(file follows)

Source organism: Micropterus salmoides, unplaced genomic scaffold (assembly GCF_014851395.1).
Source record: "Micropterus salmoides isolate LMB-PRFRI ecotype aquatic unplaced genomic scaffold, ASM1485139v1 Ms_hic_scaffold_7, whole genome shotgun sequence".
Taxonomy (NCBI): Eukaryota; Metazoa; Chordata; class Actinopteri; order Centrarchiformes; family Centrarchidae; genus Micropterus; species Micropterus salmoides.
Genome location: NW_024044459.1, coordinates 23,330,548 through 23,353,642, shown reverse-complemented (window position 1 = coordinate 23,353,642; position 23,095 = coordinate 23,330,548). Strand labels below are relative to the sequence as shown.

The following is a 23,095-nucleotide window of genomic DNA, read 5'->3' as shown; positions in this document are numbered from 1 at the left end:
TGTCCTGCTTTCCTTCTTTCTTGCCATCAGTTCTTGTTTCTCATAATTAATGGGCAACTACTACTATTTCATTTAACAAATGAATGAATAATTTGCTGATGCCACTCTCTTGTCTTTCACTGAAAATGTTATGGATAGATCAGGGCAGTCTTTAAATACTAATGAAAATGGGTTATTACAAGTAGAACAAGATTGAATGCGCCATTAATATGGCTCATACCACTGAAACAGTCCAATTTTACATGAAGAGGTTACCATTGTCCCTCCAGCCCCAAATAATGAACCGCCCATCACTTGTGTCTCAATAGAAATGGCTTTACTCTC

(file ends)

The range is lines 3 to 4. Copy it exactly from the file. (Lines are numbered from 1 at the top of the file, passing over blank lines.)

Taxonomy (NCBI): Eukaryota; Metazoa; Chordata; class Actinopteri; order Centrarchiformes; family Centrarchidae; genus Micropterus; species Micropterus salmoides.
Genome location: NW_024044459.1, coordinates 23,330,548 through 23,353,642, shown reverse-complemented (window position 1 = coordinate 23,353,642; position 23,095 = coordinate 23,330,548). Strand labels below are relative to the sequence as shown.